Update on cleaning switches

Nokomis - Thursday, January 11, 2007 by: Jack Rusick

I am a little suspicious of your description of what is being accomplished in the article "Cleaning Switches" of December 24. The sign by the worker says "Derail", and although I know that some derails are in fact one point of a switch (which absolutely ensures the derail function), the absence of a switch stand to operate the point suggests that the derail may be one of the Hayes "manually operated - bend over and flip it clear" type. I will concede that it could be linked by a pipe connection to the switch on the "main line" but I doubt that is the case here. That arrangement is usually reserved for a busy siding, or one where there is a significant down grade between the siding and the main line. I suspect that neither case applies here.

Now - a little bit of an update on keeping switches clear of snow. I'm assuming that since you have spent the last few decades away from railway operations, there may be some changes that have occurred that not everyone is aware. I know that you are aware of the necessity for keeping the points of switches clear of snow, but I'm not sure if you've kept up with some of the more recent developments in this area.

Now, there are really two main ways of getting rid of the snow - melt it, or blow it away. Propane burners and electrical heaters (where ample power is available) are the main ways of melting it away. Snow melters are not very practical in extremely cold climates since the resultant water has to be drained away lest it freeze the points solid. As an aside, I have seen on installation where it was necessary to install an addional heater for the drain pipe since it would fill up with ice when the temperature got much below the freezing point.

The other method utilizes a hefty blower with air ducts running to the switch points. The blowers may be operated manually, by local or remote control, or they may be operated automatically by devices that sense a snow fall, and turn on the blower after some pre-determined amount of snow has fallen. I've seen detectors that use lasers that reflect into sensors when snow is falling and I've seen devices that melt the snow that falls into a collector to activate the blower.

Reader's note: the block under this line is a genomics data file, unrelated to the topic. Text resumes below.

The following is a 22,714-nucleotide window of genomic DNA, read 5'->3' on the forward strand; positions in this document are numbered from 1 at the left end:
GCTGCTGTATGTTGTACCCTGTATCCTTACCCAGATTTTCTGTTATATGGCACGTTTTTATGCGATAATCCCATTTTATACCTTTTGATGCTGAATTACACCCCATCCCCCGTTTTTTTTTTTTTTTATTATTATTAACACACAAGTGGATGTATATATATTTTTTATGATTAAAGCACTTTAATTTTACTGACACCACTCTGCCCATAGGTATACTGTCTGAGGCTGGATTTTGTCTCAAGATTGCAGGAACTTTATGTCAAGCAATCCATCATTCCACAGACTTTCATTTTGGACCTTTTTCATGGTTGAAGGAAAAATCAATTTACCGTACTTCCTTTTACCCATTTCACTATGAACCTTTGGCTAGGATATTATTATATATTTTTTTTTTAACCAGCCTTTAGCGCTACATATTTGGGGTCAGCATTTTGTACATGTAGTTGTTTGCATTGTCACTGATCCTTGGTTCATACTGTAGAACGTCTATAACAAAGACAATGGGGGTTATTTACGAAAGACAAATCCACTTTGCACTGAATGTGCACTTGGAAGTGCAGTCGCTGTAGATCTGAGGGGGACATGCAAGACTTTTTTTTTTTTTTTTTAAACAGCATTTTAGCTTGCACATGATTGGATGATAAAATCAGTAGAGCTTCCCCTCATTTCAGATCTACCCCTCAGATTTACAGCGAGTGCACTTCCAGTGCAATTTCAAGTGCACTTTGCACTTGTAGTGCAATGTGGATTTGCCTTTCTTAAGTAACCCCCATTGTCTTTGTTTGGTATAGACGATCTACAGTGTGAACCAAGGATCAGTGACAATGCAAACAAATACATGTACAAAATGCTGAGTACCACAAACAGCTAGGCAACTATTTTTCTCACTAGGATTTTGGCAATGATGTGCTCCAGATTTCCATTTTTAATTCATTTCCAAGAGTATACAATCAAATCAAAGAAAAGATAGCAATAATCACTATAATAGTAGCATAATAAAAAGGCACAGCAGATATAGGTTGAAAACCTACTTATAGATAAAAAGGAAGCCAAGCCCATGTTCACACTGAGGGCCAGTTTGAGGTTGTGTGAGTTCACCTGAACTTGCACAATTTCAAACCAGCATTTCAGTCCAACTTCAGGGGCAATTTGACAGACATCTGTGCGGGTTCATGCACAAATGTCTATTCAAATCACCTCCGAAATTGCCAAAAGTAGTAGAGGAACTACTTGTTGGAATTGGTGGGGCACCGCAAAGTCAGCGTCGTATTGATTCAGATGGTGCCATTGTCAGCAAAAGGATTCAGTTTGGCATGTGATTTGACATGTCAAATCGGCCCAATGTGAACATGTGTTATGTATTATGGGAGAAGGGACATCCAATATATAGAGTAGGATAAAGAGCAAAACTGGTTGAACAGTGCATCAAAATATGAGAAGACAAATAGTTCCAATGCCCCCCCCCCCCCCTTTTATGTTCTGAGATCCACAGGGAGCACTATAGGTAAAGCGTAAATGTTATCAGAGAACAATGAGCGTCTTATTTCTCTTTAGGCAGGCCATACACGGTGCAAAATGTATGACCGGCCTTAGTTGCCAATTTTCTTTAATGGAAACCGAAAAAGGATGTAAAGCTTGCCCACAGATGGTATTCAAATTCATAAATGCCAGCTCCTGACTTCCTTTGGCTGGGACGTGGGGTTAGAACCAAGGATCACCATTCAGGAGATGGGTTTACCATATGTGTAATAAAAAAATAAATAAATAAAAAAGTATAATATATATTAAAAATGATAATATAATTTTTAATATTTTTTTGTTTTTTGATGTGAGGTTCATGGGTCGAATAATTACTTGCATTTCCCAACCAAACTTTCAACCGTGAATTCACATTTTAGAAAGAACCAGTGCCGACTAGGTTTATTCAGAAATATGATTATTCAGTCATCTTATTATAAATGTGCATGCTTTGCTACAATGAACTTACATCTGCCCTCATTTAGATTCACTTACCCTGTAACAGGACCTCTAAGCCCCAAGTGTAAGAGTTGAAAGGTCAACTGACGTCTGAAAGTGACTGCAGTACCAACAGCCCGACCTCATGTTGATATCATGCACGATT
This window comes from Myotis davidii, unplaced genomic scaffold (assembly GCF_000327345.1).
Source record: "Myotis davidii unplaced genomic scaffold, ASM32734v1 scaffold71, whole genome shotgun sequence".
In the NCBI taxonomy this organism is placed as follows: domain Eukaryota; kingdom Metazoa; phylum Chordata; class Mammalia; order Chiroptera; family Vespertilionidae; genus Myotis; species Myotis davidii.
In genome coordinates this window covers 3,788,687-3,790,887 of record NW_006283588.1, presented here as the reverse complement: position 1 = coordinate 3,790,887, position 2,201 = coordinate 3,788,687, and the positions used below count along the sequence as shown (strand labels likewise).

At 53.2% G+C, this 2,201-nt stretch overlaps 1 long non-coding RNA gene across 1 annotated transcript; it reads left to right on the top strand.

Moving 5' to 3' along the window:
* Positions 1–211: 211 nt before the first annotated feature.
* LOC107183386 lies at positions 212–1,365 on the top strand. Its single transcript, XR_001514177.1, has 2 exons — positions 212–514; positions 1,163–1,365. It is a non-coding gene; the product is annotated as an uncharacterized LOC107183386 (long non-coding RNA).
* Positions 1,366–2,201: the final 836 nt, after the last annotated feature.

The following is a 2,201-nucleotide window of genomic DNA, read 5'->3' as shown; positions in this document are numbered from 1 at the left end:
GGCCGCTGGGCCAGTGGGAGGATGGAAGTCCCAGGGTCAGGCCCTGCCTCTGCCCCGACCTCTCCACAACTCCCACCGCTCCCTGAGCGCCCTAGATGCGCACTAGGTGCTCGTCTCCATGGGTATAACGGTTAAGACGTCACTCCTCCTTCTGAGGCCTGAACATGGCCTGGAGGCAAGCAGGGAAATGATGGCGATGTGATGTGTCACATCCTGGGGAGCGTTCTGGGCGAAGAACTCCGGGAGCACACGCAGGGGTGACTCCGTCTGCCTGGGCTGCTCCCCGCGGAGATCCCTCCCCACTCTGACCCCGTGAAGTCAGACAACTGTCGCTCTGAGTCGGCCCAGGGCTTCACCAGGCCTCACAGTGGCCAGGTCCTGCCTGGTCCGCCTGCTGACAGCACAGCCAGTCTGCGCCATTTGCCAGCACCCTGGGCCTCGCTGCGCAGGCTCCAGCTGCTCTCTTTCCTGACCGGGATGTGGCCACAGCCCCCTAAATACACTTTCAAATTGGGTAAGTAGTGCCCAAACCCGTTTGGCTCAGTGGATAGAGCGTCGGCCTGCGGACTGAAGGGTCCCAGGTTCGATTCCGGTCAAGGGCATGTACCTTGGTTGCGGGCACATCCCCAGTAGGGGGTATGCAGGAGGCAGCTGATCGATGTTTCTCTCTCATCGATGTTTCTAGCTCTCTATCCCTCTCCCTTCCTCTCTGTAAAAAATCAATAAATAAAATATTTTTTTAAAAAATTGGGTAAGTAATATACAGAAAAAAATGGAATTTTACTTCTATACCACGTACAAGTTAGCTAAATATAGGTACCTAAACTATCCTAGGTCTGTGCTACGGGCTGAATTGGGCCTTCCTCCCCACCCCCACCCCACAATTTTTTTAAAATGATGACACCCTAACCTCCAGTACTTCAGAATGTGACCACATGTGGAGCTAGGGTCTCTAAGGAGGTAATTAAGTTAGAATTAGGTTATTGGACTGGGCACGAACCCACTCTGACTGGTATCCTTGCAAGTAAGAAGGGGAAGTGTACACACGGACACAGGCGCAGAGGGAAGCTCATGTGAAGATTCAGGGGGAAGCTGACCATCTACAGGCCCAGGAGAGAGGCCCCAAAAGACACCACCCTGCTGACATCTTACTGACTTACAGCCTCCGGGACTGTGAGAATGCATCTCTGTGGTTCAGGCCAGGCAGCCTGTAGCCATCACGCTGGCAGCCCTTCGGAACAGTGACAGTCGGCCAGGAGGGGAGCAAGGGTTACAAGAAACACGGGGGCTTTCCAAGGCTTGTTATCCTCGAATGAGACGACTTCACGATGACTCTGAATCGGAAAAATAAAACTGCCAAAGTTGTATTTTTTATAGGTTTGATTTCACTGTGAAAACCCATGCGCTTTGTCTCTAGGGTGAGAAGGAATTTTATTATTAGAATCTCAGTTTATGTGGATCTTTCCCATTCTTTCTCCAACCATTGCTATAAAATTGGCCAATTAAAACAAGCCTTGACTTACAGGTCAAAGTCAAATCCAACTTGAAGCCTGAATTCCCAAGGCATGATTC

The grand-daddy of all snow blowers was when the old New York Central mounted a surplus jet engine on a flat car and used it to clean the switches in a classification yard (circa mid-1960). The jet exhaust was facing forward and the car was moved throughout the yard by a switch engine. Unfortunately, the flying debris was not limited to snow.

The pictures with this story:

I took them in the summer of '05, at a CNR siding called "McGregor". This siding is located just west of the CN-CP diamond crossing at Nokomis where the CN main line (Melville-Saskatoon) crosses the CP Bulyea (North of Regina) -Nokomis-Lanigan-Watson-Melfort line. The siding is named after Vern McGregor who had a long and distingushed career in the CN Signal Department in Winnipeg. I took these (and several more) and gave him copies as a memento for him, since health problems did not allow him to visit "his" siding after it was built.

You'll see in the pictures that these snow blowers are quite a step up from the "leaf blower" types that the CP crew was using.

Now for the nitty-gritty:

Picture - "East 1069 Entering" (top of the page)- Looking west, approaching the east end of McGregor siding. The entering signal, power operated switch, and snowblower are in he foreground. A liitle further back are the "bungalow" (which house the control equipment), the main line leaving signal (high) and the siding leaving signal (dwarf signal).

Picture - "East Snowblower" (bottom of the page) - The blower motor, air intake (top) and ducting to the switch points. Also of note is the antenna tower just to the right of the bungalow. The supervisory communications (non-safety) are carried via radio these days. In my time a dedicated pair of wires was used for this function - and quite often the dispatchers telephone shared those wires.

Picture - "East Switch Point Detail" (right) - a close-up of the "buisness end" of the snow blower. The short tie in front of the vents protect them from being damaged by dragging equipment. The metal ducts direct the air stream into the switch points. I'm not positive, but, I think that the hose on the open point side is there to provide additional air to ensure that the main place where "harmful" snow could accumulate is kept clear of snow that could be compressed to block the switch point when the switch is moved from it's normal position.

The normally closed point doesn't need this because it would merely push the snow away during it's movement away from the rail. Yes, a similar "compressing" situation for the reverse point would exist if the switch were laying in the "reverse" position (switch lined for the siding) and then called "normal". Usually that condition only exists for the short length of time that the switch is lined in anticipation of a siding move. The switch's usual state is being lined for a "through" movement - i.e. a train on the main line.



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